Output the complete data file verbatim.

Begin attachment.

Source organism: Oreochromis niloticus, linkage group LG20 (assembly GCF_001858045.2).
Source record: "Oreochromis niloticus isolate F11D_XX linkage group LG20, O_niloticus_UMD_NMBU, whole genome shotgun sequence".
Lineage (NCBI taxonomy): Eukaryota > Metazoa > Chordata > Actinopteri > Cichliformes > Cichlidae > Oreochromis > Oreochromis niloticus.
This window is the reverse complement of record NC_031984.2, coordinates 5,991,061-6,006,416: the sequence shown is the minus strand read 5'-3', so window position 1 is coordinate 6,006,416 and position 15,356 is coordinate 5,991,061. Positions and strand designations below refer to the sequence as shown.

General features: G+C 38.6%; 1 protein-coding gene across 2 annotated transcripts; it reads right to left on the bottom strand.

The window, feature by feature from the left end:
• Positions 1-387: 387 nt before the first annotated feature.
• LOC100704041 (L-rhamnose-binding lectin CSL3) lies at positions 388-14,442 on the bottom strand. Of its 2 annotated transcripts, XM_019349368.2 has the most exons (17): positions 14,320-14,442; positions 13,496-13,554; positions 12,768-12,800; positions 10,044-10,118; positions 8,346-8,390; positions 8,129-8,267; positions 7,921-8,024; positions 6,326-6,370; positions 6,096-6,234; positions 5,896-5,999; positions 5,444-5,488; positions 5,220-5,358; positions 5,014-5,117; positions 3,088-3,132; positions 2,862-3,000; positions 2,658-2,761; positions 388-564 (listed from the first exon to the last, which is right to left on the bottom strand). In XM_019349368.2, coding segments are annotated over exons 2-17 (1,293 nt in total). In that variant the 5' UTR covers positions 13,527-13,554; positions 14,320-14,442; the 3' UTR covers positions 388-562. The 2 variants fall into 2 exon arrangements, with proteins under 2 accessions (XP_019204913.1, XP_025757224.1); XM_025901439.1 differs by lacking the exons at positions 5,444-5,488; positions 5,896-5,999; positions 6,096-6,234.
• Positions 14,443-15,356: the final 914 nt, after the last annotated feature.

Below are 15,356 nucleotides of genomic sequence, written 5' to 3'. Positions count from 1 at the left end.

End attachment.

Source organism: Oreochromis niloticus, linkage group LG20 (assembly GCF_001858045.2).
Source record: "Oreochromis niloticus isolate F11D_XX linkage group LG20, O_niloticus_UMD_NMBU, whole genome shotgun sequence".
Lineage (NCBI taxonomy): Eukaryota > Metazoa > Chordata > Actinopteri > Cichliformes > Cichlidae > Oreochromis > Oreochromis niloticus.
This window is the reverse complement of record NC_031984.2, coordinates 5,991,061-6,006,416: the sequence shown is the minus strand read 5'-3', so window position 1 is coordinate 6,006,416 and position 15,356 is coordinate 5,991,061. Positions and strand designations below refer to the sequence as shown.

General features: G+C 38.6%; 1 protein-coding gene across 2 annotated transcripts; it reads right to left on the bottom strand.

The window, feature by feature from the left end:
• Positions 1-387: 387 nt before the first annotated feature.
• LOC100704041 (L-rhamnose-binding lectin CSL3) lies at positions 388-14,442 on the bottom strand. Of its 2 annotated transcripts, XM_019349368.2 has the most exons (17): positions 14,320-14,442; positions 13,496-13,554; positions 12,768-12,800; positions 10,044-10,118; positions 8,346-8,390; positions 8,129-8,267; positions 7,921-8,024; positions 6,326-6,370; positions 6,096-6,234; positions 5,896-5,999; positions 5,444-5,488; positions 5,220-5,358; positions 5,014-5,117; positions 3,088-3,132; positions 2,862-3,000; positions 2,658-2,761; positions 388-564 (listed from the first exon to the last, which is right to left on the bottom strand). In XM_019349368.2, coding segments are annotated over exons 2-17 (1,293 nt in total). In that variant the 5' UTR covers positions 13,527-13,554; positions 14,320-14,442; the 3' UTR covers positions 388-562. The 2 variants fall into 2 exon arrangements, with proteins under 2 accessions (XP_019204913.1, XP_025757224.1); XM_025901439.1 differs by lacking the exons at positions 5,444-5,488; positions 5,896-5,999; positions 6,096-6,234.
• Positions 14,443-15,356: the final 914 nt, after the last annotated feature.

Below are 15,356 nucleotides of genomic sequence, written 5' to 3'. Positions count from 1 at the left end.